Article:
The Crowning of Charlemagne

One of the books I’ve engaged with a bit to learn more about church history is Mark Noll’s Turning Points: Decisive Moments in the History of Christianity (Baker Academic, 1997, 2000 [2nd ed.]). I’ve started with his chapter on the crowning of Charlemagne in 800 because I’ve always found the first half of the medieval period fascinating because I know so little about it – it seems to me like overall the most neglected large portion of church history. I wonder what it would have been like to have been a Christian in Nothern Europe in 750 AD? What were the hot issues in the church in 900 AD? If Kevin DeYoung were blogging back then, what would be the prevailing currents of thought in the church he would be diagnosing and evaluating? There’s a whole world back there to which we often have no conscious connection.

Noll argues that the crowning of Charlemagne was symbolically important in that it represented a number of other larger developments in the church in this era – the rise of the power of Papacy, the North-West geographical trajectory of the church, and the growing connection between church and state. The expansion of Islam into the Eastern Mediterranean region and the growing divide between the Eastern and Western churches, according to Noll, had both contributed to these developments, pushing the church further into Europe, and compelling the church to form new alliances and new authority structures. The church-state connection and the rise of the papacy were products of earlier developments (especially Constantine’s conversion and the capable leadership of Gregory the Great), but the crowning of Charlemagne represented the cementing of these developments into their medieval expression, Christendom.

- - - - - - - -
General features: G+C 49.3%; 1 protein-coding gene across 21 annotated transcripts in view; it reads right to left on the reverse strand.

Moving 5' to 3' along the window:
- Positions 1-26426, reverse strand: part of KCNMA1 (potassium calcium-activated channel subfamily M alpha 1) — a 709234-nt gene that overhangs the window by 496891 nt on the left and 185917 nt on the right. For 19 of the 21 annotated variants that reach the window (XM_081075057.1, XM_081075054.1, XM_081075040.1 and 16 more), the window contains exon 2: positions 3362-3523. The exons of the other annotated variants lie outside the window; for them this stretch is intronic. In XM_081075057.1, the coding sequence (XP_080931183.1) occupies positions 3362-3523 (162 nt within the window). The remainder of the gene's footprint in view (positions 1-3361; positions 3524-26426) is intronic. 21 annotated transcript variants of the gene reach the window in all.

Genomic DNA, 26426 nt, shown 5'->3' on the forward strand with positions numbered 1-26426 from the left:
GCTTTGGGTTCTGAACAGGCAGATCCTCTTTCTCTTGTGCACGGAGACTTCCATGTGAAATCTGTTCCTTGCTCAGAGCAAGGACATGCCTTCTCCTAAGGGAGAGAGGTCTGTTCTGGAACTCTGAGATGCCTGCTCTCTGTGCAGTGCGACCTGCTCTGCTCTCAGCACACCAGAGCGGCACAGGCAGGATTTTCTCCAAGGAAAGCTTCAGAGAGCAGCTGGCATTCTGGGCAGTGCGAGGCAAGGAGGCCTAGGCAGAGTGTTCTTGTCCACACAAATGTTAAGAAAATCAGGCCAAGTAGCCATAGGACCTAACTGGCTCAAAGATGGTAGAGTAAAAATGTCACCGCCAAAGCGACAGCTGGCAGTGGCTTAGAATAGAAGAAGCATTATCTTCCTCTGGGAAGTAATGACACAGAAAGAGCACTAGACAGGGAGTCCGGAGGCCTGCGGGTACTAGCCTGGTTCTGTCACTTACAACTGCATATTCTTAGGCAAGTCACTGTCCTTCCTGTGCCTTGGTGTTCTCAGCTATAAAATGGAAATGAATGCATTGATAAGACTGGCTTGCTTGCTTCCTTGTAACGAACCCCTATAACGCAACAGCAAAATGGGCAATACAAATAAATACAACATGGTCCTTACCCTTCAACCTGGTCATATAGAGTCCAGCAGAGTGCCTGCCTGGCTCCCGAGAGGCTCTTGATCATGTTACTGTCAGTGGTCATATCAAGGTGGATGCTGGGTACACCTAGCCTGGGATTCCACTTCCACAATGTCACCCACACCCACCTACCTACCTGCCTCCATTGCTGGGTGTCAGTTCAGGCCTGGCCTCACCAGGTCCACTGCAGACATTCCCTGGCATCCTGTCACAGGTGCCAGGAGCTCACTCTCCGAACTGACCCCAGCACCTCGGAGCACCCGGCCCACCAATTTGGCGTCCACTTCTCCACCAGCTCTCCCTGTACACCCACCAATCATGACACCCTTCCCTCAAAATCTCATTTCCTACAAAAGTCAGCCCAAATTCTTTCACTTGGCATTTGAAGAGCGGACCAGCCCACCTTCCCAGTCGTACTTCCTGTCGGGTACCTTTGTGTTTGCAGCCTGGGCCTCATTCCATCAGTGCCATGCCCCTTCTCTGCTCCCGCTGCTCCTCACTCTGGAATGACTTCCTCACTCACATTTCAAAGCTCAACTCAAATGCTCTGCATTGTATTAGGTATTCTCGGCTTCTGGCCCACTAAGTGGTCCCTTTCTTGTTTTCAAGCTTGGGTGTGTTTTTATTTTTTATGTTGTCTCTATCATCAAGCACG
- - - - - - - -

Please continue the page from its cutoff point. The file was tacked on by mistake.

I’ll be fascinated to take some time to study the rest of the Noll’s book, as well as other developments in the church during these early medieval centuries. I would especially like to learn more about the Carolingian Renaissance.

One Comment

  1. If you want to learn more about Charlemagne, I recommend reading “Becoming Charlemagne” by Jeff Sypeck. His book covers how the four most powerful empires of the day interacted politically. Those empires were the Frankish Empire, the Islamic Empire, the Byzantine Empire as well as the Papacy.

    He has a lively writing style and I found his book to be informative as well as entertaining.

    Like

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